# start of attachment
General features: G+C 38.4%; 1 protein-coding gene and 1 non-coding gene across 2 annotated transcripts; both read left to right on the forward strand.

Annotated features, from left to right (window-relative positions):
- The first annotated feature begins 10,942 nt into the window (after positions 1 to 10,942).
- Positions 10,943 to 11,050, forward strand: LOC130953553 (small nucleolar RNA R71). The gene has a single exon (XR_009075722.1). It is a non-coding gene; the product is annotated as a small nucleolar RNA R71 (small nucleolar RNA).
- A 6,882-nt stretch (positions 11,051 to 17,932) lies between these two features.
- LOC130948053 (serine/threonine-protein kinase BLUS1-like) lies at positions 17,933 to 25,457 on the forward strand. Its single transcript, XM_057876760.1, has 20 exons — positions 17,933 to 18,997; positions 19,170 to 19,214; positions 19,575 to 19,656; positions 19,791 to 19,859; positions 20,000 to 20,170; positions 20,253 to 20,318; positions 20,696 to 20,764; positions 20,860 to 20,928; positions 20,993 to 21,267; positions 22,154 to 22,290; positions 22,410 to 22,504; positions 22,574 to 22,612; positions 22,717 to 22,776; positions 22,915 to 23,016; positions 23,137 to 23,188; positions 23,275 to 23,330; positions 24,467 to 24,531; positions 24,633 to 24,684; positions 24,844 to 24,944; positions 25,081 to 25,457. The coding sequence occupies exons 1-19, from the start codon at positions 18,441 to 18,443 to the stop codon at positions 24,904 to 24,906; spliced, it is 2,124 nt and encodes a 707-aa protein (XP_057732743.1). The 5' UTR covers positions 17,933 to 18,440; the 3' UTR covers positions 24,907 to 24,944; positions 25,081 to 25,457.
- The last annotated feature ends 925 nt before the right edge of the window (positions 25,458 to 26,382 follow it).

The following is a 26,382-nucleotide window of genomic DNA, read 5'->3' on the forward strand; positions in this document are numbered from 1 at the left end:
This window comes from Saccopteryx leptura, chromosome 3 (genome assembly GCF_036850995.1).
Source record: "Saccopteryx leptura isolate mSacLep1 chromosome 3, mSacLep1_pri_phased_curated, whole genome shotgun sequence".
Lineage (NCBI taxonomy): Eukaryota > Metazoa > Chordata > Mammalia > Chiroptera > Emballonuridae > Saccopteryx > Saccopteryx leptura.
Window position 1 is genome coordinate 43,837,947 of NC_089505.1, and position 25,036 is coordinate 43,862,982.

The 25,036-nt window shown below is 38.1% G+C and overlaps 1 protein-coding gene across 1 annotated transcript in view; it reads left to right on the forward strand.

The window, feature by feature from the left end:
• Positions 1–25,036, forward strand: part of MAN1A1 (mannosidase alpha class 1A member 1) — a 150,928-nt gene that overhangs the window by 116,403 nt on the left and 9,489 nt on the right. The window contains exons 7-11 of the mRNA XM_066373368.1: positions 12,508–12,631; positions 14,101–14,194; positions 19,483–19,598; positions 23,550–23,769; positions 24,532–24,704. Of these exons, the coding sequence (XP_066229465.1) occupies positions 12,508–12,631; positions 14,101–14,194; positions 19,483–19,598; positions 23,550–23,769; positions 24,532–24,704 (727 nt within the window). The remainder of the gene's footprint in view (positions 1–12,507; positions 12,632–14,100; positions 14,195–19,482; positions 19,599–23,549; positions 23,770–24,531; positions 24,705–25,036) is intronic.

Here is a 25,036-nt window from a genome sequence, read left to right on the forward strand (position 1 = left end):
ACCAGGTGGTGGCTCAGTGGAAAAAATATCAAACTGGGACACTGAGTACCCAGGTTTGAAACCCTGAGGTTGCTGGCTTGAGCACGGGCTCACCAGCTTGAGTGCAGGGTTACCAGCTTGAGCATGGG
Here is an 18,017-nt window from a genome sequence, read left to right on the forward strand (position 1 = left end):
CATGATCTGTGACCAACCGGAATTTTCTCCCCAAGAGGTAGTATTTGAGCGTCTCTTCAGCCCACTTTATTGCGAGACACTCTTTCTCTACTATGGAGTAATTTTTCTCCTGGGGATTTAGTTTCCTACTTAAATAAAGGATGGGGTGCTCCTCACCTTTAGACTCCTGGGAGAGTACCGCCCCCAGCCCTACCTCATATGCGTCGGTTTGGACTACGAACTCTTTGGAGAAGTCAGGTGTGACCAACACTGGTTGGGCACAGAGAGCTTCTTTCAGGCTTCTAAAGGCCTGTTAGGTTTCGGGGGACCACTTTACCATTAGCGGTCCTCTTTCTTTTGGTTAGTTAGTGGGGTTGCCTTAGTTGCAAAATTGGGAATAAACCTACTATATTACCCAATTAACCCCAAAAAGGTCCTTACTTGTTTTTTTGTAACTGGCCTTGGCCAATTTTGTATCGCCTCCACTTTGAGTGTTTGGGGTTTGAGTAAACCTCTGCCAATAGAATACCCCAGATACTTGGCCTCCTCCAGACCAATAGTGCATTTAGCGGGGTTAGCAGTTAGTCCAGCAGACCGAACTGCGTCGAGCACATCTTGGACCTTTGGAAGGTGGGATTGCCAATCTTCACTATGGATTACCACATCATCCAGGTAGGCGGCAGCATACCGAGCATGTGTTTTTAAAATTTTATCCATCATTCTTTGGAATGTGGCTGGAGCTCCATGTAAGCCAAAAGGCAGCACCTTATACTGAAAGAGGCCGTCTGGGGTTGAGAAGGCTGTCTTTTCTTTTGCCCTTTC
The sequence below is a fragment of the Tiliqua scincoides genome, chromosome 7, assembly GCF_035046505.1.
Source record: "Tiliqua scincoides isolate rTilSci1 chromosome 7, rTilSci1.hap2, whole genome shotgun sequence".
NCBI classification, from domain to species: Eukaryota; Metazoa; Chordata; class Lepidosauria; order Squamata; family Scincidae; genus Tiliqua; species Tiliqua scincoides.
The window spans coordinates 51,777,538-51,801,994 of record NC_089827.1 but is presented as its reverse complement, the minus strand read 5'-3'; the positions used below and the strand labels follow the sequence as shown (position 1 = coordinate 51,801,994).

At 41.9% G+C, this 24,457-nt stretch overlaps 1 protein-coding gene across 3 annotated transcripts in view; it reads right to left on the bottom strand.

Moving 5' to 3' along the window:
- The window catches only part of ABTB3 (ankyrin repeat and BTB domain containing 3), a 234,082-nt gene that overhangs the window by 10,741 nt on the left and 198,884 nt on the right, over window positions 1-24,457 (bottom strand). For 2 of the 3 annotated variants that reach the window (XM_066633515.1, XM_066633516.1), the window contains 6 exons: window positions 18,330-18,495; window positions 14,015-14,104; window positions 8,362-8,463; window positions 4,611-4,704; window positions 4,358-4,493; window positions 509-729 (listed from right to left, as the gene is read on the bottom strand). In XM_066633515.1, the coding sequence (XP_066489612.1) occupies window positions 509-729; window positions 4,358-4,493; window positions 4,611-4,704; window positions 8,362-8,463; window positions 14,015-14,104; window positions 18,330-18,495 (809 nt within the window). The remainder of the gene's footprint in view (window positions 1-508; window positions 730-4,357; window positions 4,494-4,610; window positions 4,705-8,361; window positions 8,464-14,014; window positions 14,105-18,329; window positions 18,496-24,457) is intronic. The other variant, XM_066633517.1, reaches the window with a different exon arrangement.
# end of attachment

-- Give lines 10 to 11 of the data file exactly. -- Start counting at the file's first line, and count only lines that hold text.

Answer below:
Source record: "Saccopteryx leptura isolate mSacLep1 chromosome 3, mSacLep1_pri_phased_curated, whole genome shotgun sequence".
Lineage (NCBI taxonomy): Eukaryota > Metazoa > Chordata > Mammalia > Chiroptera > Emballonuridae > Saccopteryx > Saccopteryx leptura.